Obviously, log messages describing the same event can be different: they can contain data that varies from message to message, like usernames, IP addresses, timestamps, and so on. This is what makes parsing log messages with regular expressions so difficult. In syslog-ng, these parts of the messages can be covered with special fields called parsers, which are the constructs between '@' in the example. Such parsers process a specific type of data like a string (@STRING@), a number (@NUMBER@ or @FLOAT@), or IP address (@IPV4@, @IPV6@, or @IPVANY@). Also, parsers can be given a name and referenced in filters or as a macro in the names of log files or database tables.

It is also possible to parse the message until a specific ending character or string using the @ESTRING@ parser, or the text between two custom characters with the @QSTRING@ parser.

A syslog-ng pattern database is an XML file that stores patterns and various metadata about the patterns. The message patterns are sample messages that are used to identify the incoming messages; while metadata can include descriptions, custom tags, a message class — which is just a special type of tag — and name-value pairs (which are yet another type of tags).

The syslog-ng application has built-in macros for using the results of the classification: the .classifier.class macro contains the class assigned to the message (e.g., violation, security, or unknown) and the .classifier.rule_id macro contains the identifier of the message pattern that matched the message. It is also possible to filter on the tags assigned to a message. As with syslog, these routing rules are specified in the syslog-ng.conf file.

Using syslog-ng

In order to use these features, get syslog-ng 3.1 - older versions use an earlier and less complete database format. As most distributions still package version 2.x, you will probably have to download it from the syslog-ng download page.

The syntax of the pattern database file might seem a bit intimidating at first, but most of the elements are optional. Check The syslog-ng 3.1 Administrator Guide [PDF] and the sample database files to start with, and write to the mailing list if you run into problems.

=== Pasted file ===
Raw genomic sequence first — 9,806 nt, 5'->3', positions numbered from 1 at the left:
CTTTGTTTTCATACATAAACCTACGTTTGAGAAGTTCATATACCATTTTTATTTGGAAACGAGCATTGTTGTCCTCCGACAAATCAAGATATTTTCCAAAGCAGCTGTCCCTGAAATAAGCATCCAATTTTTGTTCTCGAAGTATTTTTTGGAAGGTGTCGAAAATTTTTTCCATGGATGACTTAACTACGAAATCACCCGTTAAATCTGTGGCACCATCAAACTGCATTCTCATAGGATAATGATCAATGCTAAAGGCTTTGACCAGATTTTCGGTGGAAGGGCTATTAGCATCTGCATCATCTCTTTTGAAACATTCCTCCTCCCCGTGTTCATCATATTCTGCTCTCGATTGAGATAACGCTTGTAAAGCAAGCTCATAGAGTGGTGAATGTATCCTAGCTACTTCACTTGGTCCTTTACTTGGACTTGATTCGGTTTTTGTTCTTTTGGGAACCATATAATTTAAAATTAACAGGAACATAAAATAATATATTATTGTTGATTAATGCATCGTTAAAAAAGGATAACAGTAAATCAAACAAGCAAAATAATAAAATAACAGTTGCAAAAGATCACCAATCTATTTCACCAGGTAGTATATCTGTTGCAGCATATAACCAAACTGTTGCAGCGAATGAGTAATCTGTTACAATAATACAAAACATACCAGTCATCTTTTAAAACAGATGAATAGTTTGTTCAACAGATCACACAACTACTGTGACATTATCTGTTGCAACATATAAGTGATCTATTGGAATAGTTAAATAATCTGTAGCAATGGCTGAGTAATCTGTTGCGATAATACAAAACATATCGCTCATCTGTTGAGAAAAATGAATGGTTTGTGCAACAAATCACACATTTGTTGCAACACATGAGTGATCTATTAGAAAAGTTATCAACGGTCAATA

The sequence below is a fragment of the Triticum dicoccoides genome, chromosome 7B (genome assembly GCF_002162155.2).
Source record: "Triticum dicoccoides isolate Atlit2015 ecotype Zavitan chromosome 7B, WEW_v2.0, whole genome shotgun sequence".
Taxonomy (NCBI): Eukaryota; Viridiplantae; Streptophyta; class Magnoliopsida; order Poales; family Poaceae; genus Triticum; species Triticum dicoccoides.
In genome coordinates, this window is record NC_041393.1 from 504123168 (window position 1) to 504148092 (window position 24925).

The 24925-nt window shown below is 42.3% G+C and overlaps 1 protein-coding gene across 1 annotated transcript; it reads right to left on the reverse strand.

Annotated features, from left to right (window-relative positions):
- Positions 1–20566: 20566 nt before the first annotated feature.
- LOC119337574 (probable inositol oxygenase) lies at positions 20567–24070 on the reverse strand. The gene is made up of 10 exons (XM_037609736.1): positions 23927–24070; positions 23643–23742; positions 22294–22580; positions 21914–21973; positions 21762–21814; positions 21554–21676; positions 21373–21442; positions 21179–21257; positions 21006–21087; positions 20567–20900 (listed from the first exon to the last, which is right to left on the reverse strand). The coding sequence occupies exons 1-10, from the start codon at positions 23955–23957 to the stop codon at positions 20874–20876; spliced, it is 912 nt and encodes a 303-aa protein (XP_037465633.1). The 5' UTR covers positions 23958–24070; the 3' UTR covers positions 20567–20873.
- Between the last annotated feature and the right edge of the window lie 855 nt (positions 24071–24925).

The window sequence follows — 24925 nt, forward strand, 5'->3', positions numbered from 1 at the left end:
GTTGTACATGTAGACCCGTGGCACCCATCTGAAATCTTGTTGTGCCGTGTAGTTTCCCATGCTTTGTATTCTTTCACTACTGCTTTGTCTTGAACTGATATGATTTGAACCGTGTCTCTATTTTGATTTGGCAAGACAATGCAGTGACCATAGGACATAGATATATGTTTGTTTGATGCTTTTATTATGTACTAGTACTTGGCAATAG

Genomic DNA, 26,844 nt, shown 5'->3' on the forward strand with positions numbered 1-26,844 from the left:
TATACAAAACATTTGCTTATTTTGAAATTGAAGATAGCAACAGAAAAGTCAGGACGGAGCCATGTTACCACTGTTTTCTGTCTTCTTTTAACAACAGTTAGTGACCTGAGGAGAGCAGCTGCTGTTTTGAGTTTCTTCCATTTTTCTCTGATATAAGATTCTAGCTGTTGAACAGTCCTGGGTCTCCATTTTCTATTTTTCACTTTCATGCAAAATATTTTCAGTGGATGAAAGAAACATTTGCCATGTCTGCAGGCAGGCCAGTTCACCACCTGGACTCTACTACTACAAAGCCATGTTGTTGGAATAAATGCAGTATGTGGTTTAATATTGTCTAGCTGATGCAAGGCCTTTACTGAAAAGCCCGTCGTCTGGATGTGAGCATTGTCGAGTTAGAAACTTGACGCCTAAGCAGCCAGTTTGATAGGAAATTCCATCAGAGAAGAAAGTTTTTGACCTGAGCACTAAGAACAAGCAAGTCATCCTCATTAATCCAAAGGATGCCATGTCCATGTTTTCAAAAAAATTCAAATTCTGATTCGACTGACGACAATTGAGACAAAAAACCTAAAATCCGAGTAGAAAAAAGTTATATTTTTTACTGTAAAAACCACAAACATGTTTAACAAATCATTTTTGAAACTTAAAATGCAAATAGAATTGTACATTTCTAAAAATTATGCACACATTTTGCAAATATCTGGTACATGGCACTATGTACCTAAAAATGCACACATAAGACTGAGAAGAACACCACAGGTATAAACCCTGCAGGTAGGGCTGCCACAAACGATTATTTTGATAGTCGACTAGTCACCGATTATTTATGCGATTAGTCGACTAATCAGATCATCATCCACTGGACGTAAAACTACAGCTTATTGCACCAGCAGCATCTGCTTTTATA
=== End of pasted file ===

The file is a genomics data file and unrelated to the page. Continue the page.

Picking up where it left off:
A small utility called pdbtool is available in syslog-ng 3.1 to help the testing and management of pattern databases. It allows you to quickly check if a particular log message is recognized by the database, and also to merge the XML files into a single XML for syslog-ng. See pdbtool --help for details.

Closing remarks

The syslog-ng pattern database provides a powerful framework for classifying messages, but it is powerless without the message patterns that make it work. IT systems consist of several components running many applications, which means a lot of message patterns to create. This clearly calls for community effort to create a critical mass of patterns where all this becomes usable.

To start with, BalaBit - the developer of syslog-ng - has made a number of experimental pattern databases available. Currently, these files contain over 8000 patterns for over 200 applications and devices, including Apache, Postfix, Snort, and various common firewall appliances. The syslog-ng pattern databases are freely available for use under the terms of the Creative Commons Attribution-Noncommercial-Share Alike 3.0 (CC by-NC-SA) license.

A community site for sharing pattern databases is reportedly also under construction, but until this becomes a reality, pattern database related discussions and inquiries should go to the general syslog-ng mailing list.